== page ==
EDITOR’S NOTE: Below, Mark Seifrid, Mildred and Ernest Hogan Professor of New Testament Interpretation, discusses his new commentary, The Second Letter to the Corinthians, with Towers writer Andrew J.W. Smith.

AJWS: Second Corinthians tends not to garner the same popular attention among evangelicals as Romans, Ephesians, or even 1 Corinthians. What makes 2 Corinthians important in the Christian canon?

MS: Because the Corinthian correspondence is so tightly bound up with the particular problems of that church, it seems a bit alien to us. Certain passages from these letters, especially 1 Corinthians, appear more frequently in our preaching and teaching because they deal with questions that remain immediately relevant for us. Second Corinthians deals with the root issue that lies behind both letters: the question of the legitimization of an apostle. In a certain, obvious sense, we do not have to deal with that issue. Persons claiming apostolic authority don’t normally show up in our churches. Or if they do, we already know what to do with them! In other ways, however, this question remains highly relevant. An apostle displays the marks of God’s saving work in Christ within the world, the gospel in action. The life of an apostle is nothing other than the life of the Christian written large. As I suggest in the commentary, the Corinthians sense this truth. It is for this reason they are uncomfortable with Paul, who lacked the sort of preaching skills they sought. The Corinthians, who had already resisted Paul’s authority, had come to embrace other apostolic claimants, who had arrived with the charisma, rhetoric, display of power, and claims of remarkable experiences that Paul lacked. We don’t have to decide among competing apostolic claims in the immediate sense that the Corinthians did. We are called, however, to discern what is apostolic and what is not. While I was preparing the commentary, the significance of affirming Paul as apostle struck me profoundly. The gospel did not come to us from Paul, but it came to us through him (along with the other true apostles, of course). It makes a world of difference that we have the gospel through this suffering apostle. He is able to speak a word of comfort to us in our troubles that his comfortable opponents could never speak. In varying measures and in varying ways, a measure of suffering and difficulty is given to each of us so that we may share in the true comfort and salvation that has been given to us in Christ. Paul’s message in 2 Corinthians draws us away from a false estimation of power and success, as they are measured by influence, numbers, and other visible standards.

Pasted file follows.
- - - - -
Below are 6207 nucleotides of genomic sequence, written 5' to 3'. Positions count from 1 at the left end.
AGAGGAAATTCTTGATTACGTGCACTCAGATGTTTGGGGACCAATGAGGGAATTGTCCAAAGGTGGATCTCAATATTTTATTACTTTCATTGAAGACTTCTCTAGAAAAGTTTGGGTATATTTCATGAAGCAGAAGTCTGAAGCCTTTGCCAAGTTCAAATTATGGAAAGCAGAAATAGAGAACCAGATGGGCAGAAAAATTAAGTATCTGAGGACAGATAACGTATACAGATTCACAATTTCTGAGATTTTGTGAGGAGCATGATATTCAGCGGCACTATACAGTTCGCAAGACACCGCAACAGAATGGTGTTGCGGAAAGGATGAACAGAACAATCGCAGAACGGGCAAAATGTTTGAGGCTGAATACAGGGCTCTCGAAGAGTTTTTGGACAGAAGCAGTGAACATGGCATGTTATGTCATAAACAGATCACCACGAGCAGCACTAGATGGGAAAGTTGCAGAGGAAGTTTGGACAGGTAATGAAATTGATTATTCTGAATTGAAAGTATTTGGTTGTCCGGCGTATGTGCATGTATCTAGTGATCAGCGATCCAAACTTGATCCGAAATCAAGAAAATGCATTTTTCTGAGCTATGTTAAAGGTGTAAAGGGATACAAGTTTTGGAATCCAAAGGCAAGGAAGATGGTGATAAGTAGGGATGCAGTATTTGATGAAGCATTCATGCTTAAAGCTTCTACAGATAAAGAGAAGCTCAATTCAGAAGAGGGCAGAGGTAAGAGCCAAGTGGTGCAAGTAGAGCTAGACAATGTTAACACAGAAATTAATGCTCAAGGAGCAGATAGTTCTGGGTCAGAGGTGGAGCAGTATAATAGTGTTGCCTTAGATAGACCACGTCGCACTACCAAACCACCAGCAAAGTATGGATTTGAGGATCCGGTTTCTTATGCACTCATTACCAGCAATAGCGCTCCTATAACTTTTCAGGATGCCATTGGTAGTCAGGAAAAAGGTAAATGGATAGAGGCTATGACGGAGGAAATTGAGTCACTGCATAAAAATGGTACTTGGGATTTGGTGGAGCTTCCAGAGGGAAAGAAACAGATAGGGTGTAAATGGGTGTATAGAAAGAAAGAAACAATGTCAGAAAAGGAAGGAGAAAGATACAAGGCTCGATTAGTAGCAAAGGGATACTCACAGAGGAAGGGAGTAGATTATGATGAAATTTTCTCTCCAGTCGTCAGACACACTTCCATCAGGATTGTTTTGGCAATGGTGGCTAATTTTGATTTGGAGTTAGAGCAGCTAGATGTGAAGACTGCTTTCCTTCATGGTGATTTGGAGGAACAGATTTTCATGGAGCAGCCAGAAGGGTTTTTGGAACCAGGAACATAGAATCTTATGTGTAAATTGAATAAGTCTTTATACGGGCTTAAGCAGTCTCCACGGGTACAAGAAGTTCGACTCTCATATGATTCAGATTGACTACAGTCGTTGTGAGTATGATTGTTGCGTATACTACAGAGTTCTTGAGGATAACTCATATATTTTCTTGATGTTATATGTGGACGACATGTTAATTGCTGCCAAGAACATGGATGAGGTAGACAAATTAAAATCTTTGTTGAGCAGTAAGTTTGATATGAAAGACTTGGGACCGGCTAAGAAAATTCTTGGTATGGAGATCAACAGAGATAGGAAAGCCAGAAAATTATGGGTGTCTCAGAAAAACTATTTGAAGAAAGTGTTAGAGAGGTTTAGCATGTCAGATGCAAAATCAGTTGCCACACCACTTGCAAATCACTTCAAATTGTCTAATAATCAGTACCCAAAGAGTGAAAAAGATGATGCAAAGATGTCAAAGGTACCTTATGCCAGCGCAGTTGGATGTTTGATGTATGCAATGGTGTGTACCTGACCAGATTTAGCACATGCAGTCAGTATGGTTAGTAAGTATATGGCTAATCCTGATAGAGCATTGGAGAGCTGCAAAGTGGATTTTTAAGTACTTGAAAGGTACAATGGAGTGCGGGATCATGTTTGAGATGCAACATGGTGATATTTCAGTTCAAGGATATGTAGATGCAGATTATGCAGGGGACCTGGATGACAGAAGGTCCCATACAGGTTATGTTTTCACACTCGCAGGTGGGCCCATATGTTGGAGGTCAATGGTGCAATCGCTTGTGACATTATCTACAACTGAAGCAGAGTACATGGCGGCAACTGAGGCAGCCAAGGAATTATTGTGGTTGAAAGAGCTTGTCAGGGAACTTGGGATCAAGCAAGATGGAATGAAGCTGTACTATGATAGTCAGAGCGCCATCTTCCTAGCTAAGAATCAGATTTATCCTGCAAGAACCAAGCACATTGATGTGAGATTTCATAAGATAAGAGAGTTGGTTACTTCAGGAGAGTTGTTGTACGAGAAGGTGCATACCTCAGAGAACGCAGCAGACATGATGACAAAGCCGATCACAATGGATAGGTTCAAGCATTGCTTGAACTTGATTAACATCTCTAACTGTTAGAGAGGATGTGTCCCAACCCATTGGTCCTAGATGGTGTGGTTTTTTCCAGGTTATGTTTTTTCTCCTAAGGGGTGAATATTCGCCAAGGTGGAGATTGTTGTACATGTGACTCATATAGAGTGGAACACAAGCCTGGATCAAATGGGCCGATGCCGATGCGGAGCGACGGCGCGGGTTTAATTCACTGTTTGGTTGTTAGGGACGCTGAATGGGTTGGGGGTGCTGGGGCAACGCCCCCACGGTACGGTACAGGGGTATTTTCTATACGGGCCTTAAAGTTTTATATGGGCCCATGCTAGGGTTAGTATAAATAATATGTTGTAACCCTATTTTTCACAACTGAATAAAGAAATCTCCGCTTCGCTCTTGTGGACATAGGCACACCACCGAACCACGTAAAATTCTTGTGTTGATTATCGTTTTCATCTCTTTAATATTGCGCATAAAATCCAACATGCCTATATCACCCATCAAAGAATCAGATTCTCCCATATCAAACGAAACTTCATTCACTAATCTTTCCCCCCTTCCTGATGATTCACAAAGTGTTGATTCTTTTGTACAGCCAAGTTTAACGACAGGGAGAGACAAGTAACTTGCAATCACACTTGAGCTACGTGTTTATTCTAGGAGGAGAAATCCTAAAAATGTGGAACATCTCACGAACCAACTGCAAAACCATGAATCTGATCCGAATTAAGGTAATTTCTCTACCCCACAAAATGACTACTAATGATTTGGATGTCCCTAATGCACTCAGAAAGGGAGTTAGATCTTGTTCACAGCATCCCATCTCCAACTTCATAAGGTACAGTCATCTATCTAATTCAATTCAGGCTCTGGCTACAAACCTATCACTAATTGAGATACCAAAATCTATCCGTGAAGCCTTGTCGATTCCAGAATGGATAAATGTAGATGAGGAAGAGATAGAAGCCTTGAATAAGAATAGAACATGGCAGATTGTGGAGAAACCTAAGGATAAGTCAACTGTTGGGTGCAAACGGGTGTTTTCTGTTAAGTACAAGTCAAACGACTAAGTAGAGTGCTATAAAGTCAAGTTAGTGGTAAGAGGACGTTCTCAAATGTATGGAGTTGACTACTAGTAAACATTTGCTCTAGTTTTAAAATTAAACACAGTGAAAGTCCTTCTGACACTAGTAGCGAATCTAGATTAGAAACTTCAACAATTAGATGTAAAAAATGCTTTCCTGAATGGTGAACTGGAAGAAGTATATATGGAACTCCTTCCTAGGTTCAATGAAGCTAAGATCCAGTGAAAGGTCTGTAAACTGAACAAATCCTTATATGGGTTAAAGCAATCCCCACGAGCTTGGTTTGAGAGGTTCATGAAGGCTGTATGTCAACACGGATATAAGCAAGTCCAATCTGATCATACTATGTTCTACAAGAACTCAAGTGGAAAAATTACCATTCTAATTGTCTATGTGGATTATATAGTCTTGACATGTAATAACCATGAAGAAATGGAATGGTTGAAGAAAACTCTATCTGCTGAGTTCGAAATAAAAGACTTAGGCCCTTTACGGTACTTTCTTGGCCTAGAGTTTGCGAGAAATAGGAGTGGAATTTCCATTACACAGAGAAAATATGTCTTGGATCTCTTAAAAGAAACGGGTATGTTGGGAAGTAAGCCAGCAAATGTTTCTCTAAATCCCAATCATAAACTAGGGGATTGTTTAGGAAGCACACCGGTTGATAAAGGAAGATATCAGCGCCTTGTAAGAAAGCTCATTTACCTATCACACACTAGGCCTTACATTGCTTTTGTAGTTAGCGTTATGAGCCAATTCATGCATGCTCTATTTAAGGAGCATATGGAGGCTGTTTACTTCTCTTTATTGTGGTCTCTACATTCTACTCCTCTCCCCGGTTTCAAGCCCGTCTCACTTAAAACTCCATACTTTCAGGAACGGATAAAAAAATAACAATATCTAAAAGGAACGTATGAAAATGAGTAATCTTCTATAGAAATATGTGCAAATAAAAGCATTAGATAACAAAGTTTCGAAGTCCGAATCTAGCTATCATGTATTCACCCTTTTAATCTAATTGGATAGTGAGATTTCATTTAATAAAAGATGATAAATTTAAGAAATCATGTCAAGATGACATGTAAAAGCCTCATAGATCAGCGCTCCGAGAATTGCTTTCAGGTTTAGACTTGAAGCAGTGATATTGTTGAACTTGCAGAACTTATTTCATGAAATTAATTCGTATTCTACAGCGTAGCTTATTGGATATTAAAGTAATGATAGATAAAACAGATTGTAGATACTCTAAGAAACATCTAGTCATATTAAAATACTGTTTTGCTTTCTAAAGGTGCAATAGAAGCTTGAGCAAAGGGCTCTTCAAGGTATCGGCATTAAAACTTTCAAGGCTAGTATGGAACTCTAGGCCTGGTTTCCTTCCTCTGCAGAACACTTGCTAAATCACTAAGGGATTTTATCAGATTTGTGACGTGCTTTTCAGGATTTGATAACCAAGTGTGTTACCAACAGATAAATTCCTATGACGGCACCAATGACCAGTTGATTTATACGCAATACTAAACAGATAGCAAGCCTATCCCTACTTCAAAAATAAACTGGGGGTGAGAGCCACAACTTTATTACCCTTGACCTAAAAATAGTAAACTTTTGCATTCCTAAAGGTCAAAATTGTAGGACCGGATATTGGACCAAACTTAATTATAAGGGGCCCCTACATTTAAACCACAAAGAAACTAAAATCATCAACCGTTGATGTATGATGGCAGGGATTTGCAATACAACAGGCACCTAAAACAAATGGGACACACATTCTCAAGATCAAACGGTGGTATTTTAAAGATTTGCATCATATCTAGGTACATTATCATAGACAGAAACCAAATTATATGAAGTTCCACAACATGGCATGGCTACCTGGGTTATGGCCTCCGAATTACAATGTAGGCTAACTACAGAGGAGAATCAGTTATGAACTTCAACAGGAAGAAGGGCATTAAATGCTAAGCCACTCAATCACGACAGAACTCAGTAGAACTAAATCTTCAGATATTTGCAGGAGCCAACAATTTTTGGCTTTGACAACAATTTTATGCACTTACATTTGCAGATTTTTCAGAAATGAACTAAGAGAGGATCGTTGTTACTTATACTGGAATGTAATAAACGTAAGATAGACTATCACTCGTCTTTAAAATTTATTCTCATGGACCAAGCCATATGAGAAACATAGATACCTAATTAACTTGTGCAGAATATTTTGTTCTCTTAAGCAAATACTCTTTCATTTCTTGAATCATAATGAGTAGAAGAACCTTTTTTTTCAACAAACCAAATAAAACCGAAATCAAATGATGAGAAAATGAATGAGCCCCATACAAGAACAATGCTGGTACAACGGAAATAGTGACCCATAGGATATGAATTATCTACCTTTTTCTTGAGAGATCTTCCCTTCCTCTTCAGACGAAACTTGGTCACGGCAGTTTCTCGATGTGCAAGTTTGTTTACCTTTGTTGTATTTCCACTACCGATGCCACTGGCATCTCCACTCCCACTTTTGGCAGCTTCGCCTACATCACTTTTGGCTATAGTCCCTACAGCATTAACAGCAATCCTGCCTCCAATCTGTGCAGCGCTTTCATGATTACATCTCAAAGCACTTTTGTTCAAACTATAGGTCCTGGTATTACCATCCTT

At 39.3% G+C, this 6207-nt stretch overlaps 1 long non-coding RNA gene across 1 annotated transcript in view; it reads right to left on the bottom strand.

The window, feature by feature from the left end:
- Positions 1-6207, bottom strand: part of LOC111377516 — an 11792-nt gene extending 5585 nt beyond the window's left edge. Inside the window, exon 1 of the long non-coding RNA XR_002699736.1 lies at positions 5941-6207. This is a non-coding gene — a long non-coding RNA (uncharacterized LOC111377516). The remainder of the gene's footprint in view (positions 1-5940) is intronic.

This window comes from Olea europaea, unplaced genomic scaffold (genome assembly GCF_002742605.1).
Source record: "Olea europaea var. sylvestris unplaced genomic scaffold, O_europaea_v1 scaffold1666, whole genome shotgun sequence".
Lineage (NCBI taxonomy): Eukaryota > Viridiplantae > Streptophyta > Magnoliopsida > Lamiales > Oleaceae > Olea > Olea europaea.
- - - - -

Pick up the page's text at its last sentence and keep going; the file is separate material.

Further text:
AJWS: Paul repeatedly focuses on his own suffering and weakness as strong evidence that his apostleship is legitimate. What can the church today learn from this?

MS: Paul is forced to speak more fully and directly about his suffering and weakness in 2 Corinthians than he does elsewhere because it has become an open issue between him and the church. The question at stake relates to what the marks of an apostle are supposed to be. An apostle is one who is especially “of Christ.” What does the presence of the indwelling Christ look like in the world? The opponents offered powerful preaching (at least as far as the tastes of the Corinthians were concerned), signs and wonders, and claims to visions. But the gospel has its own rhetoric, and works its own wonders in its own ways. God works his saving purposes only under the form of the opposite: power is hidden within weakness, wealth within poverty, life within death, and so on. That is true first of all in Christ, who, according to Paul, is the crucified one who lives. As Christ’s apostle, Paul is given over to death again and again so that the life of Jesus might be manifest in him. He is thrust into trouble and then delivered, and on and on goes his life. Between death and life, he speaks in faith, announcing the gospel, not only with his mouth but also with his body and life. It is important to see that Paul is not speaking about a general truth, as if weakness could at all times be turned into a strength, or poverty into wealth, or that human beings might somehow take tragedy and make it meaningful. That would be a misunderstanding of Paul’s message. We are not called to wallow in our weaknesses, or to attempt to use weakness as a tool to achieve power. Paul’s message about suffering and weakness is determined by Christ, and “localized.” The exchange between death and life, weakness and power, sin and righteousness takes place in Christ and in Christ alone. It does not lie in our hands or within our judgment.